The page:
In trying to reduce spending on Medicaid, Illinois Gov. Bruce Rauner is targeting a state experiment that aims to do the same thing.
Rauner wants to eliminate $60 million that hospitals and other healthcare groups are receiving from the state to coordinate patient care. While the proposed cuts are only a sliver of the $1.5 billion the new Republican governor wants to slash from financially strapped Medicaid, they are sending waves of anxiety through the state's healthcare industry.
Some of the most prominent healthcare systems in Illinois are betting they can keep patients healthier and, ultimately, save money under initiatives former Gov. Pat Quinn launched the past few years.
Under a Medicaid overhaul Quinn backed in 2011, half of the state's recipients had to be in a managed-care program by 2015. The state has hit that goal, according to a spokesman, though enrollment continues for the 3.1 million Medicaid members in Illinois.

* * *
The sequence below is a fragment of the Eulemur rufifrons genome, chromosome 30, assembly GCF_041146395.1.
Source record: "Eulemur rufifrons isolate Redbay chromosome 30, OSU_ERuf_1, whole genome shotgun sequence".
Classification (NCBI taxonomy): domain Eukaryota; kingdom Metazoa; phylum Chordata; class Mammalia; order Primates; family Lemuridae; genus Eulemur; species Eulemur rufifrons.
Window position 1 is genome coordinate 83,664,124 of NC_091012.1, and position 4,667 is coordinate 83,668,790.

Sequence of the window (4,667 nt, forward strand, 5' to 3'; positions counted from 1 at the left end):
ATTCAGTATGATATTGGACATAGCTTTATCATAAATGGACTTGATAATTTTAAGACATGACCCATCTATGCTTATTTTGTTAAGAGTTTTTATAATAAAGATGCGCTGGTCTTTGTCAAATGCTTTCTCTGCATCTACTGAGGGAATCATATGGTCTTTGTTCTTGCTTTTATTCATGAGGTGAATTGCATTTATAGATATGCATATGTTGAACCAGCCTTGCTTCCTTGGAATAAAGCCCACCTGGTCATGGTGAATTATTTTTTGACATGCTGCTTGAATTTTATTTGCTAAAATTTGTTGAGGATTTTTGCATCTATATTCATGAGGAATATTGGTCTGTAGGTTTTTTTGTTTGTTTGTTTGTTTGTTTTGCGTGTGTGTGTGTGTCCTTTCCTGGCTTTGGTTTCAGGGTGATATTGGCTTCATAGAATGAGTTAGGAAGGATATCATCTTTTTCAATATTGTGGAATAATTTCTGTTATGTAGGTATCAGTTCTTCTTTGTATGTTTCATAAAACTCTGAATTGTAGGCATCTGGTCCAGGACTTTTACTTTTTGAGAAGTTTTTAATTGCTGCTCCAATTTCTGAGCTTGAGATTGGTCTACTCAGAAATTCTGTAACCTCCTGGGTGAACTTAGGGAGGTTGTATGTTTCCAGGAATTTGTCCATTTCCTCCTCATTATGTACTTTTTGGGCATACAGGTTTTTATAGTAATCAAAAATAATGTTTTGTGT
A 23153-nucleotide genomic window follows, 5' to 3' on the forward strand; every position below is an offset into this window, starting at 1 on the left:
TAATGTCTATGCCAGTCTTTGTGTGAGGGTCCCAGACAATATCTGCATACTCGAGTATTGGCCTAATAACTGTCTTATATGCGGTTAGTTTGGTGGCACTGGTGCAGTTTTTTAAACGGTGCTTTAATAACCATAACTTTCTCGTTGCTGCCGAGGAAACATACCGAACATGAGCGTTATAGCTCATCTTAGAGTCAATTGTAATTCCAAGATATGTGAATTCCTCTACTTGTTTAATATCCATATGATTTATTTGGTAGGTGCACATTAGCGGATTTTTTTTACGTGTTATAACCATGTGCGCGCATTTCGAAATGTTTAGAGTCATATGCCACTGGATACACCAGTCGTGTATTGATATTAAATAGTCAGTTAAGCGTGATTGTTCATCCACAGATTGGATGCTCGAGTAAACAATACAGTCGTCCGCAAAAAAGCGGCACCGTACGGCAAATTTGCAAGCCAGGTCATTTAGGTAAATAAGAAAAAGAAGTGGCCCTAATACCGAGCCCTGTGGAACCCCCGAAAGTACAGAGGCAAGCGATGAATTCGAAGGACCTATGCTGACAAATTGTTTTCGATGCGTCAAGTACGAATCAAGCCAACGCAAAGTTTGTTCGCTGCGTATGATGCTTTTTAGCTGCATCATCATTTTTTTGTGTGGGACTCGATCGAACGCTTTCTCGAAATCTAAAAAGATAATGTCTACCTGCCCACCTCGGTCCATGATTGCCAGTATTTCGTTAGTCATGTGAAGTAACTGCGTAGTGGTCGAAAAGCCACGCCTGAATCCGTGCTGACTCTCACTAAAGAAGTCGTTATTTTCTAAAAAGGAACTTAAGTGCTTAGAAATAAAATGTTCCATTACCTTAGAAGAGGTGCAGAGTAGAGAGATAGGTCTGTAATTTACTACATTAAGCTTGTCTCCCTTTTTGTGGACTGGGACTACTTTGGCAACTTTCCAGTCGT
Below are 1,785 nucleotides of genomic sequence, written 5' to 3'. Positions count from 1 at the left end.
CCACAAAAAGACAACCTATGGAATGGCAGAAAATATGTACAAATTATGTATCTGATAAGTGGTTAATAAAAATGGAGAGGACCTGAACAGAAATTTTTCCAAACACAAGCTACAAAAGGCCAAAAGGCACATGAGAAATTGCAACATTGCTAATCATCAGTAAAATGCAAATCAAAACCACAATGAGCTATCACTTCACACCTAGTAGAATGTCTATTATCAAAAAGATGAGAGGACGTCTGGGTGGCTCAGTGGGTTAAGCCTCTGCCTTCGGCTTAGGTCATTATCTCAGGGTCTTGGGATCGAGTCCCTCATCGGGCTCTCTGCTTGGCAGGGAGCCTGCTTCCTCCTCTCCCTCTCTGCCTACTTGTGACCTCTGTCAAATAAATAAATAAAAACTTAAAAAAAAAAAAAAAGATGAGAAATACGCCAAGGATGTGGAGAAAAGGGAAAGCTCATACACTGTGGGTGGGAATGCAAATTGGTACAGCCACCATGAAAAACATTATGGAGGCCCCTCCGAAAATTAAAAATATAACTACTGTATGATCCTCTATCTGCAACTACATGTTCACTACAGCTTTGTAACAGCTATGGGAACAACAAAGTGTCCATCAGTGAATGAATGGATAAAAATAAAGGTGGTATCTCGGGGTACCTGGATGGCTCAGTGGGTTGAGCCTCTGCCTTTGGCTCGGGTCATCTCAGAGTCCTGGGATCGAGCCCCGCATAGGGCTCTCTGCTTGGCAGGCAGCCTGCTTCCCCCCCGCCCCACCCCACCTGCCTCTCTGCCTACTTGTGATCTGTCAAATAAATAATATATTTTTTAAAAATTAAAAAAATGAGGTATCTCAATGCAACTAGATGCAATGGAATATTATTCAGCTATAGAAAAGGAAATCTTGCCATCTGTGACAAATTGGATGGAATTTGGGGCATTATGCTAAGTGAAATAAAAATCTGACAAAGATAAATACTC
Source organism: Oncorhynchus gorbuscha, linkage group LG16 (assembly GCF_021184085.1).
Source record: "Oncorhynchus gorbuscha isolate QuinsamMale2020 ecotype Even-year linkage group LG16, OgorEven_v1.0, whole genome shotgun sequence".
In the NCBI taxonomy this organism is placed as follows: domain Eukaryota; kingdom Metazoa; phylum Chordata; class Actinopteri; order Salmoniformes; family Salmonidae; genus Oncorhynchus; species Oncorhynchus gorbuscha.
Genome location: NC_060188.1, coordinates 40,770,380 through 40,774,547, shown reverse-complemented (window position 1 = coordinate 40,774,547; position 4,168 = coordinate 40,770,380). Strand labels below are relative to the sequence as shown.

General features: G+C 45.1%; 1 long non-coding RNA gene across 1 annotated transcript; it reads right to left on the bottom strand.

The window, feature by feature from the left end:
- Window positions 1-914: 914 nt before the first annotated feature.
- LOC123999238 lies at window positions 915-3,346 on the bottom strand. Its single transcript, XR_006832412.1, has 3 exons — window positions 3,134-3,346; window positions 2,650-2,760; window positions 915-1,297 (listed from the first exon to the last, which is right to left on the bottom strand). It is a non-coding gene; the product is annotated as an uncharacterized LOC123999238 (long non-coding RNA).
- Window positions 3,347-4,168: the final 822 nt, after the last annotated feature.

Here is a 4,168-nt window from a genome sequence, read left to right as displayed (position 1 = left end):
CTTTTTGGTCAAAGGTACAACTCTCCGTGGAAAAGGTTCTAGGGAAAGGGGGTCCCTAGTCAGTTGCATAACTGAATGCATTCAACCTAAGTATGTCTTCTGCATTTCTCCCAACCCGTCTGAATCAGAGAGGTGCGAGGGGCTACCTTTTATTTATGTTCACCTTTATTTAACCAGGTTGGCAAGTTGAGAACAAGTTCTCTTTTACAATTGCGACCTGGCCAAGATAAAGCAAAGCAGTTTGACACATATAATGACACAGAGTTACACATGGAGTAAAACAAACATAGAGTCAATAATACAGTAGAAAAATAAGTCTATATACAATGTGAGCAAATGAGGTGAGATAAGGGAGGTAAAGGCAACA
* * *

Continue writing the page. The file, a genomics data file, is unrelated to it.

Accountable-care entities are among the biggest managed-care programs. Nine of the entities were launched in 2014, including ones led by Advocate Health Care, North-Shore University HealthSystem and Loyola University Health System. Lurie Children's Hospital in Chicago formed another type of managed-care program, a care-coordination entity for children with complex needs such as cerebral palsy.
The state is providing the systems with $60 million to better coordinate treatment. That includes building an infrastructure to connect providers electronically and hiring coordinators to help identify high-risk patients. Eventually, the state would pay the groups a fixed amount of money per patient per month. The groups would generate revenue by sharing with the state any savings achieved by keeping patients well. But Rauner is urging the state's General Assembly to eliminate the funds July 1, as much as two years ahead of schedule. —Kristen Schorsch, Crain's Chicago Business